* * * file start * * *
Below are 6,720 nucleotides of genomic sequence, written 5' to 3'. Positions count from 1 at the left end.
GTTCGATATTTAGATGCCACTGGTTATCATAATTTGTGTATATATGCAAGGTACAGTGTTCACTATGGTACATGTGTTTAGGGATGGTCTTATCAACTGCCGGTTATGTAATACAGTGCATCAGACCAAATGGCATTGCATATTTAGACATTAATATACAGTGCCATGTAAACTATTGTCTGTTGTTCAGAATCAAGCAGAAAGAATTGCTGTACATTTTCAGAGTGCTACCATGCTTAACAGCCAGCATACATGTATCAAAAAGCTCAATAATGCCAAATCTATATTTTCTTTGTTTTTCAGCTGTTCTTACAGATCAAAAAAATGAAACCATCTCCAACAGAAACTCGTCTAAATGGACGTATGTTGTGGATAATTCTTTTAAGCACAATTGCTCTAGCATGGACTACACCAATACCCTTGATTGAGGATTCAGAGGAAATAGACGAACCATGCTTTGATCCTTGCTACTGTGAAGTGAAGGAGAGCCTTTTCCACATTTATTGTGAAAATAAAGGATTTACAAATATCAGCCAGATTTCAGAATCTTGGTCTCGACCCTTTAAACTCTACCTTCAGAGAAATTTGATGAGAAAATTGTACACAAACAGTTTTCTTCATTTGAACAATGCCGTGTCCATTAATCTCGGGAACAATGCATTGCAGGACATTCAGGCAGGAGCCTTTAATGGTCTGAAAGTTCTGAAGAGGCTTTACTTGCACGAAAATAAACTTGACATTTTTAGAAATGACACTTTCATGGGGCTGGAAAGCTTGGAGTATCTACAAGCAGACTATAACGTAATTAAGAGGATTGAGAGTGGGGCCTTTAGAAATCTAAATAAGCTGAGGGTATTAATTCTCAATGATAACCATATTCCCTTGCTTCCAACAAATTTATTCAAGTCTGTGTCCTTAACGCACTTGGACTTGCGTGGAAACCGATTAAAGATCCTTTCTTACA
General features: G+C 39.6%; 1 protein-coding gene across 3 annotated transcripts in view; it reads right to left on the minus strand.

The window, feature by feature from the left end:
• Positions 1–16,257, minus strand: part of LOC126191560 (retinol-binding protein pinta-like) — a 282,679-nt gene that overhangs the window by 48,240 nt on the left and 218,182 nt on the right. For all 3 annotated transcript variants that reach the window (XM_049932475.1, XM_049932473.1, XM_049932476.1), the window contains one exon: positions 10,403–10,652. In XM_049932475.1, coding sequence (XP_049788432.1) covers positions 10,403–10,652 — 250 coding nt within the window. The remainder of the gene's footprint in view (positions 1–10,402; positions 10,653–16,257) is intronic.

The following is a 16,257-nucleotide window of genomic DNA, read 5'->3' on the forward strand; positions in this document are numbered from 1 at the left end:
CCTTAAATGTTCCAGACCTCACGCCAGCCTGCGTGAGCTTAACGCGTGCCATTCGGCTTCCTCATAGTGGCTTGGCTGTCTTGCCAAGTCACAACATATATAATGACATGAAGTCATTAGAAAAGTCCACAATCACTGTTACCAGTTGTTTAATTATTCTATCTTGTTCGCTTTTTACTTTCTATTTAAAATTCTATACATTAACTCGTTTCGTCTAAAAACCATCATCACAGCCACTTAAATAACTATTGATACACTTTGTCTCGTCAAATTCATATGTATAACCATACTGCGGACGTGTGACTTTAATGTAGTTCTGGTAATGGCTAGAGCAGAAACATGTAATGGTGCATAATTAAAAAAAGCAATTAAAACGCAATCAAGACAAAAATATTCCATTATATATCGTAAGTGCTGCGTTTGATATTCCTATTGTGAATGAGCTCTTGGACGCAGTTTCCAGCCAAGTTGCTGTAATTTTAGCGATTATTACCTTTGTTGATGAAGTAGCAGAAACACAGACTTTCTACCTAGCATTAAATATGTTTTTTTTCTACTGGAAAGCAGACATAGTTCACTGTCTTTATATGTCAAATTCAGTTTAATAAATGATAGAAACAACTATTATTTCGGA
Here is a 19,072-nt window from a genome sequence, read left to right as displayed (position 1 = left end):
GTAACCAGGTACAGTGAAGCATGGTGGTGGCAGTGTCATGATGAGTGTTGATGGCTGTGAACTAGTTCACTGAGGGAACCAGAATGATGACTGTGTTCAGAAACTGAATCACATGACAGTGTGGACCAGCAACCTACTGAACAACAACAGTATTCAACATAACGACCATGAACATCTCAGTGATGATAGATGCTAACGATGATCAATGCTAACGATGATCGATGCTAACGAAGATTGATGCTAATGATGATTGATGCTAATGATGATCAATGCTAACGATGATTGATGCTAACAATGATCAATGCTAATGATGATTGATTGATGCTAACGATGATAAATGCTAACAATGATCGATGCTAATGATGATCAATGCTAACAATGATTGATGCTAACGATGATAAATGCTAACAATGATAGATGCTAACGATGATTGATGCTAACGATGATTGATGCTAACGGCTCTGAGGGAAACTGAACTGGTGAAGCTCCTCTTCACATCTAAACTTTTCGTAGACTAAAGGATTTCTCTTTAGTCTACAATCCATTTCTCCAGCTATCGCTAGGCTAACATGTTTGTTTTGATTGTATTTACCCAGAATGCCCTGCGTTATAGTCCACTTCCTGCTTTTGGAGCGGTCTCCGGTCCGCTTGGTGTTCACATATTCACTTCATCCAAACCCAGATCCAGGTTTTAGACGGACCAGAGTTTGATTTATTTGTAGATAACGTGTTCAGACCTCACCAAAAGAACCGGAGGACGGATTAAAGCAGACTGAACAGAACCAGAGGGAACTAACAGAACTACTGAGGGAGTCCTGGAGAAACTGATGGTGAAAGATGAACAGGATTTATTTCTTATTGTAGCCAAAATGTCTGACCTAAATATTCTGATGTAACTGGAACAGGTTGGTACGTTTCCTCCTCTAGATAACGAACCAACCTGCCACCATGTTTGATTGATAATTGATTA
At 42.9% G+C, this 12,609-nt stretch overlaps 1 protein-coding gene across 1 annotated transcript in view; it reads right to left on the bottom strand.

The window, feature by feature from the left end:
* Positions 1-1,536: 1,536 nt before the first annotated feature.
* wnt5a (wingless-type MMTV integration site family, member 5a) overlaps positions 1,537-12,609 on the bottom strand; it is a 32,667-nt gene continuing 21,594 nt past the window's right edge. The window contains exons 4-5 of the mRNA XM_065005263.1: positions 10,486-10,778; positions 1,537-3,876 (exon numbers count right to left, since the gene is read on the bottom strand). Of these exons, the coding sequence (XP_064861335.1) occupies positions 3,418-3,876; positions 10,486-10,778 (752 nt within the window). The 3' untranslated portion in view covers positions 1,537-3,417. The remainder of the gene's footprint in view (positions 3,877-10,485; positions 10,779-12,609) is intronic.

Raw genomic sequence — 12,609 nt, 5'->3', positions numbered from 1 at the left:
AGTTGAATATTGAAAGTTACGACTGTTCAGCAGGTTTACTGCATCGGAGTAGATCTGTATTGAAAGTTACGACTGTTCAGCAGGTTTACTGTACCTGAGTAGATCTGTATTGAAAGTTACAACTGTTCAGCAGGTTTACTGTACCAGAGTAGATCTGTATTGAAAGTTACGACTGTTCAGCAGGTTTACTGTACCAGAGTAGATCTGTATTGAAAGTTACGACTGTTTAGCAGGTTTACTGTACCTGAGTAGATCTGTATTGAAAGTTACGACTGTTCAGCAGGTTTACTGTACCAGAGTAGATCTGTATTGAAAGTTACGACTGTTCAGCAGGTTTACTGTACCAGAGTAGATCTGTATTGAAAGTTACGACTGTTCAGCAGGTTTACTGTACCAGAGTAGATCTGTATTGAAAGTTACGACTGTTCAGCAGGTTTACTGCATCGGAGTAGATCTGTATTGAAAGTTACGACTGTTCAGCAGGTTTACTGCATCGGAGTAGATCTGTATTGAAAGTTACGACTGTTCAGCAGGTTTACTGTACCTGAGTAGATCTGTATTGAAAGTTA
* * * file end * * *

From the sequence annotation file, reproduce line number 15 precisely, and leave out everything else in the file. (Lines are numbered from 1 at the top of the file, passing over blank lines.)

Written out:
AGTTGAATATTGAAAGTTACGACTGTTCAGCAGGTTTACTGCATCGGAGTAGATCTGTATTGAAAGTTACGACTGTTCAGCAGGTTTACTGTACCTGAGTAGATCTGTATTGAAAGTTACAACTGTTCAGCAGGTTTACTGTACCAGAGTAGATCTGTATTGAAAGTTACGACTGTTCAGCAGGTTTACTGTACCAGAGTAGATCTGTATTGAAAGTTACGACTGTTTAGCAGGTTTACTGTACCTGAGTAGATCTGTATTGAAAGTTACGACTGTTCAGCAGGTTTACTGTACCAGAGTAGATCTGTATTGAAAGTTACGACTGTTCAGCAGGTTTACTGTACCAGAGTAGATCTGTATTGAAAGTTACGACTGTTCAGCAGGTTTACTGTACCAGAGTAGATCTGTATTGAAAGTTACGACTGTTCAGCAGGTTTACTGCATCGGAGTAGATCTGTATTGAAAGTTACGACTGTTCAGCAGGTTTACTGCATCGGAGTAGATCTGTATTGAAAGTTACGACTGTTCAGCAGGTTTACTGTACCTGAGTAGATCTGTATTGAAAGTTA